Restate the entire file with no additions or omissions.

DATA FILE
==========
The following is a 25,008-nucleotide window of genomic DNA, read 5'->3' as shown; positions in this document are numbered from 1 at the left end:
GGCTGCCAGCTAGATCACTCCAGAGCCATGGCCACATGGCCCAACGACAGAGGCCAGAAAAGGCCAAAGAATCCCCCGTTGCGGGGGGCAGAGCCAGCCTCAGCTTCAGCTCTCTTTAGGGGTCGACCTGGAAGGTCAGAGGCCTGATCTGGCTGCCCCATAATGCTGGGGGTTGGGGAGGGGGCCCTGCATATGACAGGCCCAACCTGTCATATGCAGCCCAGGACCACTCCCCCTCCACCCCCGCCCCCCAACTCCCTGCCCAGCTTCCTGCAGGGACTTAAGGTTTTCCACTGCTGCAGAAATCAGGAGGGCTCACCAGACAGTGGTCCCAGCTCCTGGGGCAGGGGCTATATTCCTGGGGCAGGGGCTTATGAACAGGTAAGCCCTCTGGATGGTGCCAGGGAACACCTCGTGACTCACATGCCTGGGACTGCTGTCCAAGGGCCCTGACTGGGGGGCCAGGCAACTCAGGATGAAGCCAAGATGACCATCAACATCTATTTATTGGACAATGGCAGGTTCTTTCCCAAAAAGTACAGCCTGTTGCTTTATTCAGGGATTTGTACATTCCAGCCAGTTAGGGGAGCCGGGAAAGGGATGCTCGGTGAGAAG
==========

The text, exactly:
The following is a 25,008-nucleotide window of genomic DNA, read 5'->3' as shown; positions in this document are numbered from 1 at the left end:
GGCTGCCAGCTAGATCACTCCAGAGCCATGGCCACATGGCCCAACGACAGAGGCCAGAAAAGGCCAAAGAATCCCCCGTTGCGGGGGGCAGAGCCAGCCTCAGCTTCAGCTCTCTTTAGGGGTCGACCTGGAAGGTCAGAGGCCTGATCTGGCTGCCCCATAATGCTGGGGGTTGGGGAGGGGGCCCTGCATATGACAGGCCCAACCTGTCATATGCAGCCCAGGACCACTCCCCCTCCACCCCCGCCCCCCAACTCCCTGCCCAGCTTCCTGCAGGGACTTAAGGTTTTCCACTGCTGCAGAAATCAGGAGGGCTCACCAGACAGTGGTCCCAGCTCCTGGGGCAGGGGCTATATTCCTGGGGCAGGGGCTTATGAACAGGTAAGCCCTCTGGATGGTGCCAGGGAACACCTCGTGACTCACATGCCTGGGACTGCTGTCCAAGGGCCCTGACTGGGGGGCCAGGCAACTCAGGATGAAGCCAAGATGACCATCAACATCTATTTATTGGACAATGGCAGGTTCTTTCCCAAAAAGTACAGCCTGTTGCTTTATTCAGGGATTTGTACATTCCAGCCAGTTAGGGGAGCCGGGAAAGGGATGCTCGGTGAGAAG